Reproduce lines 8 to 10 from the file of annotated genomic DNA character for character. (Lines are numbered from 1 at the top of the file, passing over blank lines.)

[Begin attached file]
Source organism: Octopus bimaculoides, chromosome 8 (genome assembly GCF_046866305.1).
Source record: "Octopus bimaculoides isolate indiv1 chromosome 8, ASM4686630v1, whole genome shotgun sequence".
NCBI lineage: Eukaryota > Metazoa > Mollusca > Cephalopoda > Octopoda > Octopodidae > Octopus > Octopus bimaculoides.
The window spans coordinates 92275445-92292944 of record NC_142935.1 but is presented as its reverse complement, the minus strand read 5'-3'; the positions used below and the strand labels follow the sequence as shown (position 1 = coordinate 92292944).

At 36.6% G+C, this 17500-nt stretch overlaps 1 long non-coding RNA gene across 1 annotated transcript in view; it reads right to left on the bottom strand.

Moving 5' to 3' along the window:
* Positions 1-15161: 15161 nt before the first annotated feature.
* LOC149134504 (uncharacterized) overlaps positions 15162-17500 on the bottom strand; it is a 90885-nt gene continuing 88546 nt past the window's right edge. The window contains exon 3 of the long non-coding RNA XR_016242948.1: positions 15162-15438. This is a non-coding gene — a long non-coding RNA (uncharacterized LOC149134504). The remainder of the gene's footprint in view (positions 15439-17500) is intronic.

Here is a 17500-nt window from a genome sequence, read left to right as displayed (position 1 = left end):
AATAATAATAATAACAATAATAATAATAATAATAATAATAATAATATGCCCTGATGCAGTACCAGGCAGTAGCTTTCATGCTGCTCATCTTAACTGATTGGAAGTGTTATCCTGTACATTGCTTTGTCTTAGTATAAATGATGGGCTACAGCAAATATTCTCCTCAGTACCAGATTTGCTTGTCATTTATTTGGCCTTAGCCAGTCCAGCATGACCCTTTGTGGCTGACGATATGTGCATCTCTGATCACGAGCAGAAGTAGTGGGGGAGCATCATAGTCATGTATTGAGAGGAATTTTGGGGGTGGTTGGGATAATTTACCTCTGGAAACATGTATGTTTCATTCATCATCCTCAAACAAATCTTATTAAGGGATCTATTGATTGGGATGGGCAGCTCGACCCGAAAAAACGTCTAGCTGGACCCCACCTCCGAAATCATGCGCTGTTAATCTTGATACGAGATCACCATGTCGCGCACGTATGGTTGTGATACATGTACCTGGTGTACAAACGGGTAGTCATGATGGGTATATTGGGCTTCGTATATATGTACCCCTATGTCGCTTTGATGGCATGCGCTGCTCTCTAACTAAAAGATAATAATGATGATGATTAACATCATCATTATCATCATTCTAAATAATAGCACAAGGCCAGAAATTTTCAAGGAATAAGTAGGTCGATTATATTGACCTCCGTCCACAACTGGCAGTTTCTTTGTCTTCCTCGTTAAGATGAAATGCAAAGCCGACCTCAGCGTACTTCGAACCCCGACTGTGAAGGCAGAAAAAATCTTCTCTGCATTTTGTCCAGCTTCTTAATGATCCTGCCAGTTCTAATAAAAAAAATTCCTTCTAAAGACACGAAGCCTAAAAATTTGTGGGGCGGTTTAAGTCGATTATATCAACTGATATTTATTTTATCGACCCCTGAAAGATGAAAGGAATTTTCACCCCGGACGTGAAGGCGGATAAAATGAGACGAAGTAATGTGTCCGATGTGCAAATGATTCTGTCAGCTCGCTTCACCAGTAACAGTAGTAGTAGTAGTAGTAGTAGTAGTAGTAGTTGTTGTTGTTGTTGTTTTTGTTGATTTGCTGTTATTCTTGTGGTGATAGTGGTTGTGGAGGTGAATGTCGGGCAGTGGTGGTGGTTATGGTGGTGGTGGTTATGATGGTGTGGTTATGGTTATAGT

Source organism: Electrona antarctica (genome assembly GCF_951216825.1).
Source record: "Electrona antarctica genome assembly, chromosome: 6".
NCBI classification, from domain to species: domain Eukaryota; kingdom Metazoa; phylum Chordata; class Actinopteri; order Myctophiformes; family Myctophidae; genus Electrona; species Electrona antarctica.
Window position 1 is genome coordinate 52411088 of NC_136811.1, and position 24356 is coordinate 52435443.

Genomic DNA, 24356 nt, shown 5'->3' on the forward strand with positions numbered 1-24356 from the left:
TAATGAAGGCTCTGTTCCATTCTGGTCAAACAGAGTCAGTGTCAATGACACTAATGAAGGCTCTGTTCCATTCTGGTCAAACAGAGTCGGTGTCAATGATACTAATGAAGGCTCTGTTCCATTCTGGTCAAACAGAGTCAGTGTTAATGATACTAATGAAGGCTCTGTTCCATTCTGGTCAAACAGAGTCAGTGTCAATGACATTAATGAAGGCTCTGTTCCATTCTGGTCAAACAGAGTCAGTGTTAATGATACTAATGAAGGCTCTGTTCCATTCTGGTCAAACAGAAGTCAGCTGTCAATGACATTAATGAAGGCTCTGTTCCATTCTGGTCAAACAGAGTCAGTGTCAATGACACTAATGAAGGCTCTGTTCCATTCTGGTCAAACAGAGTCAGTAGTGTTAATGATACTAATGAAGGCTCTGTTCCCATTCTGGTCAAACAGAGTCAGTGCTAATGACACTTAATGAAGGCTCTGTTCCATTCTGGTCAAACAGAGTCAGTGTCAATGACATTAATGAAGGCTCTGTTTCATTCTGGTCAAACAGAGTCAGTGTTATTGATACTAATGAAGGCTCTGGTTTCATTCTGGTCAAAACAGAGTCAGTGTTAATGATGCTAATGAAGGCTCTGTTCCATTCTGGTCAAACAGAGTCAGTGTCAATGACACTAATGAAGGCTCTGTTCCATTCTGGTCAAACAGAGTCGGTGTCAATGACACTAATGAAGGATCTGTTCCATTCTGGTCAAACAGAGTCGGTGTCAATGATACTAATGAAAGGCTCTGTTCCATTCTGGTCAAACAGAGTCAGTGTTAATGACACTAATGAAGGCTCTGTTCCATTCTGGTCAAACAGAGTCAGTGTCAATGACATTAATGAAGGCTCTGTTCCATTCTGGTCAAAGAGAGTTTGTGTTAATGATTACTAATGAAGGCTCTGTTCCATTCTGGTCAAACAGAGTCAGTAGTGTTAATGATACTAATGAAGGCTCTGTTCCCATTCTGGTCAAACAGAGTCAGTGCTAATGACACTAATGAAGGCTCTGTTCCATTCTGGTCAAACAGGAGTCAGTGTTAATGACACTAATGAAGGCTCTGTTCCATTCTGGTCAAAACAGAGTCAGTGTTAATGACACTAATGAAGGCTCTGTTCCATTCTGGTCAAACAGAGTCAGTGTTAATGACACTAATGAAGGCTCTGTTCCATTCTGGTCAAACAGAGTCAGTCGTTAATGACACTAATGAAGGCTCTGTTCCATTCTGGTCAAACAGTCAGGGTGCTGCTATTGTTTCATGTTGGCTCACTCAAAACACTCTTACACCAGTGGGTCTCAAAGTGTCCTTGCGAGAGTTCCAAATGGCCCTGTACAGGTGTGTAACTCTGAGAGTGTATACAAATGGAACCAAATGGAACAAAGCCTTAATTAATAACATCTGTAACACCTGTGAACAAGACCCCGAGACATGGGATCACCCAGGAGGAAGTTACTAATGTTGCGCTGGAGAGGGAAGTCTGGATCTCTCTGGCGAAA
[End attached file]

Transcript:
* LOC149134504 (uncharacterized) overlaps positions 15162-17500 on the bottom strand; it is a 90885-nt gene continuing 88546 nt past the window's right edge. The window contains exon 3 of the long non-coding RNA XR_016242948.1: positions 15162-15438. This is a non-coding gene — a long non-coding RNA (uncharacterized LOC149134504). The remainder of the gene's footprint in view (positions 15439-17500) is intronic.

Here is a 17500-nt window from a genome sequence, read left to right as displayed (position 1 = left end):
AATAATAATAATAACAATAATAATAATAATAATAATAATAATAATATGCCCTGATGCAGTACCAGGCAGTAGCTTTCATGCTGCTCATCTTAACTGATTGGAAGTGTTATCCTGTACATTGCTTTGTCTTAGTATAAATGATGGGCTACAGCAAATATTCTCCTCAGTACCAGATTTGCTTGTCATTTATTTGGCCTTAGCCAGTCCAGCATGACCCTTTGTGGCTGACGATATGTGCATCTCTGATCACGAGCAGAAGTAGTGGGGGAGCATCATAGTCATGTATTGAGAGGAATTTTGGGGGTGGTTGGGATAATTTACCTCTGGAAACATGTATGTTTCATTCATCATCCTCAAACAAATCTTATTAAGGGATCTATTGATTGGGATGGGCAGCTCGACCCGAAAAAACGTCTAGCTGGACCCCACCTCCGAAATCATGCGCTGTTAATCTTGATACGAGATCACCATGTCGCGCACGTATGGTTGTGATACATGTACCTGGTGTACAAACGGGTAGTCATGATGGGTATATTGGGCTTCGTATATATGTACCCCTATGTCGCTTTGATGGCATGCGCTGCTCTCTAACTAAAAGATAATAATGATGATGATTAACATCATCATTATCATCATTCTAAATAATAGCACAAGGCCAGAAATTTTCAAGGAATAAGTAGGTCGATTATATTGACCTCCGTCCACAACTGGCAGTTTCTTTGTCTTCCTCGTTAAGATGAAATGCAAAGCCGACCTCAGCGTACTTCGAACCCCGACTGTGAAGGCAGAAAAAATCTTCTCTGCATTTTGTCCAGCTTCTTAATGATCCTGCCAGTTCTAATAAAAAAAATTCCTTCTAAAGACACGAAGCCTAAAAATTTGTGGGGCGGTTTAAGTCGATTATATCAACTGATATTTATTTTATCGACCCCTGAAAGATGAAAGGAATTTTCACCCCGGACGTGAAGGCGGATAAAATGAGACGAAGTAATGTGTCCGATGTGCAAATGATTCTGTCAGCTCGCTTCACCAGTAACAGTAGTAGTAGTAGTAGTAGTAGTAGTAGTAGTTGTTGTTGTTGTTGTTTTTGTTGATTTGCTGTTATTCTTGTGGTGATAGTGGTTGTGGAGGTGAATGTCGGGCAGTGGTGGTGGTTATGGTGGTGGTGGTTATGATGGTGTGGTTATGGTTATAGT